A balanced and workable
new transportation plan
for the City of Toronto


About Us

The 'Get Toronto Moving' transportation plan was developed by several volunteer key professionals since 1990, who consist of an urban planner, civil engineers, a TTC employee and interested citizens. This was done to try to change the direction of transportation planning in Toronto and lead the city out of its current traffic gridlock crisis caused by poor planning decisions.

Get Toronto Moving Transportation Plan Summary Report


There are three ways to end traffic gridlock: 

High-capacity rapid transit 
Improved traffic flow

Controlled development

The policy of this plan is:

The "Get Toronto Moving' Transportation Plan oversees policies and projects with the goal of improving the efficiency of all modes of transportation which are the choices of the people of Toronto, including automobiles, subways, cycling and walking within available corridors. 

The elements of this transportation plan for the City of Toronto consist of:

Rapid Transit

Extensions of Toronto's subway network, including three new east to west subway lines and extensions to existing subway lines:

Support for the Yonge Subway northern extension (Line 1) as proposed.
Completion of the Sheppard Subway (Line 4) east to connect to an extended Bloor-Danforth Subway near the Scarborough Town Centre and west to Downsview, ultimately extending west to Pearson International Airport and then southerly to Kipling Station and east to the Toronto Zoo
Construction of a ‘U’-shaped Downtown Relief Subway Line (Line 5) underground along Queen Street between Dufferin Street and Pape Avenue and then stretching north to join the Bloor-Danforth Subway at both ends. Eventually, it can be extended north at both ends to the Eglinton-Crosstown Light Rail Transit line.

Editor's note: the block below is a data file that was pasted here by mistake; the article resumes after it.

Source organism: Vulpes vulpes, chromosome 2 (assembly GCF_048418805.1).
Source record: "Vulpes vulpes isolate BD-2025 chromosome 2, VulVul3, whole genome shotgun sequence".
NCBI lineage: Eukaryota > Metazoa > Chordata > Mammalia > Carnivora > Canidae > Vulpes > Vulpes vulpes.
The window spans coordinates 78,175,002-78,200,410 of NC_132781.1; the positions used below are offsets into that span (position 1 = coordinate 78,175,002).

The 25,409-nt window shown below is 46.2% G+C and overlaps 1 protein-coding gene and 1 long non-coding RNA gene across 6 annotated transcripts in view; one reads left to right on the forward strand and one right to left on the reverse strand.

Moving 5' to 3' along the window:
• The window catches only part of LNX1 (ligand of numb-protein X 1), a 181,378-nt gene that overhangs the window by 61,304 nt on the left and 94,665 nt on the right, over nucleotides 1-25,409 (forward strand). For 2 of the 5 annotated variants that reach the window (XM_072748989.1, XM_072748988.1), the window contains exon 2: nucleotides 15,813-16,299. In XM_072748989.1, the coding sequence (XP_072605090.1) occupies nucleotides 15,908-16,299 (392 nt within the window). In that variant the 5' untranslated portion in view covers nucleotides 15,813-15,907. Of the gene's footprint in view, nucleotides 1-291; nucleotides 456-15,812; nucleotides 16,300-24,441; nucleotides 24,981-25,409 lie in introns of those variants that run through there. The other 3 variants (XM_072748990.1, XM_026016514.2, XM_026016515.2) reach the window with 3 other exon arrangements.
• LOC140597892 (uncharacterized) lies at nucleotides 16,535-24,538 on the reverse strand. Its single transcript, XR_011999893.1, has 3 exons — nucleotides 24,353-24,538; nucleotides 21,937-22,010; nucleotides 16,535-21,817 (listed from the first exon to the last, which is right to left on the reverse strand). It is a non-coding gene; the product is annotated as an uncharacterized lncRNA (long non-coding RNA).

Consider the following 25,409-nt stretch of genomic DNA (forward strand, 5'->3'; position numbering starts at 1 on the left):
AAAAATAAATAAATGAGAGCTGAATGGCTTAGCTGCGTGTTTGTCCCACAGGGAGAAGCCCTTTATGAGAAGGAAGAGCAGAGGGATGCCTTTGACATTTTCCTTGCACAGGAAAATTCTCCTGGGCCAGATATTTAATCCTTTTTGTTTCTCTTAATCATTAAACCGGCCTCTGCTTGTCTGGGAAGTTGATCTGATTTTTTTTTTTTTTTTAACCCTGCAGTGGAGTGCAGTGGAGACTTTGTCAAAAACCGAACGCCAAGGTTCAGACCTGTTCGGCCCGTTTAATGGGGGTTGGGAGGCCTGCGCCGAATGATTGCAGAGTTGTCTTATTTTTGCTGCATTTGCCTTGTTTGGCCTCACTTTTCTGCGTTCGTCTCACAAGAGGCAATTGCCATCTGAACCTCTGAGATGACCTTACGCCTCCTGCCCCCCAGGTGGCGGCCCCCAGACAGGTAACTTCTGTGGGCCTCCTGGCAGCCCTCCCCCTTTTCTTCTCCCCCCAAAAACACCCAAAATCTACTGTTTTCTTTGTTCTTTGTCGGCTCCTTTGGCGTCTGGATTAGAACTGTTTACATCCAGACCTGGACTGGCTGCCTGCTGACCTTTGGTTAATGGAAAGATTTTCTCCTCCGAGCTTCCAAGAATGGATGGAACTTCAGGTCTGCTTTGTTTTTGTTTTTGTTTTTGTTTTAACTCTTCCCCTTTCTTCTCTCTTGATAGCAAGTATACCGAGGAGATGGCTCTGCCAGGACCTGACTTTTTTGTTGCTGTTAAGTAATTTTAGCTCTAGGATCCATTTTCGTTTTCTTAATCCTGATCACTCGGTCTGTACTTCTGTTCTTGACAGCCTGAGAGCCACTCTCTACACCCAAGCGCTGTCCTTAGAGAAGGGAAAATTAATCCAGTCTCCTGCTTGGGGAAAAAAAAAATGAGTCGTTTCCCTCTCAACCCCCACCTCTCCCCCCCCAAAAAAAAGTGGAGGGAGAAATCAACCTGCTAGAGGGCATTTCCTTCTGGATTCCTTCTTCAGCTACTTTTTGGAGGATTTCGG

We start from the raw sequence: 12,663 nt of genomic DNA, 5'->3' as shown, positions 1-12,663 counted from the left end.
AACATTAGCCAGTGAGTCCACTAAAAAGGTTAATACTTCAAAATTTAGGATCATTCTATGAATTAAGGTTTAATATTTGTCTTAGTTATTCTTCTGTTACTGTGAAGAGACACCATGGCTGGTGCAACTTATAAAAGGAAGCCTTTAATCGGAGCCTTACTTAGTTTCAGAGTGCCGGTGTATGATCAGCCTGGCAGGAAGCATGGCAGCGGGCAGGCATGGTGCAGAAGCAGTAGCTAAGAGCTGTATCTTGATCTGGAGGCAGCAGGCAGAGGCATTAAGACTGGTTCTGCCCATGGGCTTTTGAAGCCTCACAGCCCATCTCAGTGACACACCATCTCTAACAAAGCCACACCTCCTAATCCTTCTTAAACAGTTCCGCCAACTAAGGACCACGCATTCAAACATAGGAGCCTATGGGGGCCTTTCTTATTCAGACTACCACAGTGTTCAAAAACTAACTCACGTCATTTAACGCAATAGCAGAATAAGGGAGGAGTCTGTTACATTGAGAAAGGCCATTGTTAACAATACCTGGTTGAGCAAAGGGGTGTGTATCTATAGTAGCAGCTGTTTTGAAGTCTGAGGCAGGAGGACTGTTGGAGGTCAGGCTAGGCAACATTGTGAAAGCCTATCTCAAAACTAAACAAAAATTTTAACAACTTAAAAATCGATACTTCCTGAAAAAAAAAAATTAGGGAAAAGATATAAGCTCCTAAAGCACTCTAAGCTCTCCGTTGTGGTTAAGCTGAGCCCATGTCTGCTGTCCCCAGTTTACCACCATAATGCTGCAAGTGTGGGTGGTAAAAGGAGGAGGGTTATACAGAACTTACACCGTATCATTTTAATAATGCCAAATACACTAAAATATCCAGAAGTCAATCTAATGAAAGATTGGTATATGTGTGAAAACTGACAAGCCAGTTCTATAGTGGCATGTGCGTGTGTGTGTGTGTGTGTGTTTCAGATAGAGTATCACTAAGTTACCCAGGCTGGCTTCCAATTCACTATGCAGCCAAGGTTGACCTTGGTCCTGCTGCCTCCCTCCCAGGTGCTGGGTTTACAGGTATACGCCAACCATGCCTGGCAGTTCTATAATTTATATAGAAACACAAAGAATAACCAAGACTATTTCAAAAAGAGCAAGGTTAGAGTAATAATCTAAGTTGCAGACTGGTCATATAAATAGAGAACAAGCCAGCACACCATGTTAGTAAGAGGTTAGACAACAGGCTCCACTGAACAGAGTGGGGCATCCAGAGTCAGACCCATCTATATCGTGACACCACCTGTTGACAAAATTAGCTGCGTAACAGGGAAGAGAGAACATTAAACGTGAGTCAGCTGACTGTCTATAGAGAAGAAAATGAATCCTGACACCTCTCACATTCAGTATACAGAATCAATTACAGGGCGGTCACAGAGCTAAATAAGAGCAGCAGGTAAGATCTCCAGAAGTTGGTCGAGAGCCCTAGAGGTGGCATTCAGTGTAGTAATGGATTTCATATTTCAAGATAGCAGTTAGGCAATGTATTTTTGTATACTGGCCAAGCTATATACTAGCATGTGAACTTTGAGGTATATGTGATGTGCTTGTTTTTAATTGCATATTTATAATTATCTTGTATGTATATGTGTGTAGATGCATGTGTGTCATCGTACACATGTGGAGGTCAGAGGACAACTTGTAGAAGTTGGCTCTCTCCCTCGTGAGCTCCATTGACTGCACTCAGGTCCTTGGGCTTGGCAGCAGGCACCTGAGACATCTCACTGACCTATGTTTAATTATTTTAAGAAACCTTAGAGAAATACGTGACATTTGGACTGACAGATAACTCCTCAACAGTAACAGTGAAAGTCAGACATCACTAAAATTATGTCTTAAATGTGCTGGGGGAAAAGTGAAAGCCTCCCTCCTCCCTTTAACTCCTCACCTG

Extension of the Bloor Subway west (Line 2) to Sherway Gardens
Extension of the Bloor-Danforth Subway east (Line 2) to  connect to the extended Sheppard Subway at Sheppard Avenue East northeast of the Scarborough Town Centre (the Scarborough Subway). 

Replacement of Toronto’s streetcarnetwork with new electric trolleybuses running in curb lanes. 

Increase service of GO trains to trains running all day every 15 to 30 minutes on all lines and add a new Crosstown GO service from the Junction area in Toronto's west end through Summerhill station and then northeastward to Markham and the new Pickering Airport along the Canadian Pacific North Toronto railway line. This would bring passengers into downtown Toronto at the north end through Summerhill station, thus relieving pressure on the transit hub at Union Station.

This system should be extended with additional new services, utilizing existing railway lines, to provide a continuous two-way all day network with service every 15 to 30 minutes which connects Toronto with Niagara in the south, Brantford and Cambridge in the west, Orangeville and Alliston in the northwest, Beaverton and Uxbridge in the northeast and  Peterborough and Cobourg in the east.